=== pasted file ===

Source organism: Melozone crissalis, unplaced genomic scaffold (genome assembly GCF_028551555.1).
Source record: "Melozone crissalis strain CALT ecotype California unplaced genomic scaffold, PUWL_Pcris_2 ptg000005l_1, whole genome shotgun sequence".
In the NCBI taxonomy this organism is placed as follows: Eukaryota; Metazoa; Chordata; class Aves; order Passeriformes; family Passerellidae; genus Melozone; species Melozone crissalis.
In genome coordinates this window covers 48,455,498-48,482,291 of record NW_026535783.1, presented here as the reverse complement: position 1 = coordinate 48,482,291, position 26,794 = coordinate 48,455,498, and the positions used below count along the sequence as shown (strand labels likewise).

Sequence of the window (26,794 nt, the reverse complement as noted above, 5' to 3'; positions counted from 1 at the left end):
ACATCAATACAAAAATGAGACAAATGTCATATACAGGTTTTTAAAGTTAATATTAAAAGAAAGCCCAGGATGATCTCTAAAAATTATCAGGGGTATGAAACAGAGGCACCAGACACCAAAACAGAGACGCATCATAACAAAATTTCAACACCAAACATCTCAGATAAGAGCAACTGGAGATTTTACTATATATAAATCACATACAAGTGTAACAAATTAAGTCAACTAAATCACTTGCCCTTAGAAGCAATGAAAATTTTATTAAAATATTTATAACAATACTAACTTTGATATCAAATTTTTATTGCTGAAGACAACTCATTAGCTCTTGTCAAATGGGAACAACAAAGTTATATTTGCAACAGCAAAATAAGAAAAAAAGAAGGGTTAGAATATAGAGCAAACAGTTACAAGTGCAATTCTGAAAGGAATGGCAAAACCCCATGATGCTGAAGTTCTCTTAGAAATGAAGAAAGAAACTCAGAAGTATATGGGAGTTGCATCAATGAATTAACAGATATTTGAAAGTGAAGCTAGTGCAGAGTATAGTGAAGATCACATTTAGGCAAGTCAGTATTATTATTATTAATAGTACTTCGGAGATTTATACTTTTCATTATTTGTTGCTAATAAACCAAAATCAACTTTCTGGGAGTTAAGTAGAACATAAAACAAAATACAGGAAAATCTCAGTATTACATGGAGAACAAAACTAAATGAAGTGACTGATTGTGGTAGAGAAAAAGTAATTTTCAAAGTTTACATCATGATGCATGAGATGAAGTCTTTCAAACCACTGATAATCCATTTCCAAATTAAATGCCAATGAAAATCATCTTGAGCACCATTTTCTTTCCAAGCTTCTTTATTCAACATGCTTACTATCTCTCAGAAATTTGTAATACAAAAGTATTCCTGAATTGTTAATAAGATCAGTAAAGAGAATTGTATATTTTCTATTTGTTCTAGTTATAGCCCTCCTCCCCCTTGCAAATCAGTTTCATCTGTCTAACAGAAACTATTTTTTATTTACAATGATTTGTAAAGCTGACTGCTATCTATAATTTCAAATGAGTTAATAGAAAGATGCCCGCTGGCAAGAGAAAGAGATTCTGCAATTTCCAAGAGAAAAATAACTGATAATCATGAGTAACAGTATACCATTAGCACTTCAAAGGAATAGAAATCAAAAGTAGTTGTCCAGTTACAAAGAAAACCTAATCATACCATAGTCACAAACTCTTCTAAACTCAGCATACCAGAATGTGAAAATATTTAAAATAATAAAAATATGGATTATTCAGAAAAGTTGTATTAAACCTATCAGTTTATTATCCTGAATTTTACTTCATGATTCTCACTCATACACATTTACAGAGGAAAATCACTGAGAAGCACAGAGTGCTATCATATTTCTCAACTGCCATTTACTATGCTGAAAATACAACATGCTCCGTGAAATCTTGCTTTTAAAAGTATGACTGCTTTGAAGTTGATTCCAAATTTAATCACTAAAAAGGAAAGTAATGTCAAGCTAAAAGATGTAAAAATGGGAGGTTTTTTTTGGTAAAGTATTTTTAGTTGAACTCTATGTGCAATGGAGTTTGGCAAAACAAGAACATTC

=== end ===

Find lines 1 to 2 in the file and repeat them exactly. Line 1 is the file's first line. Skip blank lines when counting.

Source organism: Melozone crissalis, unplaced genomic scaffold (genome assembly GCF_028551555.1).
Source record: "Melozone crissalis strain CALT ecotype California unplaced genomic scaffold, PUWL_Pcris_2 ptg000005l_1, whole genome shotgun sequence".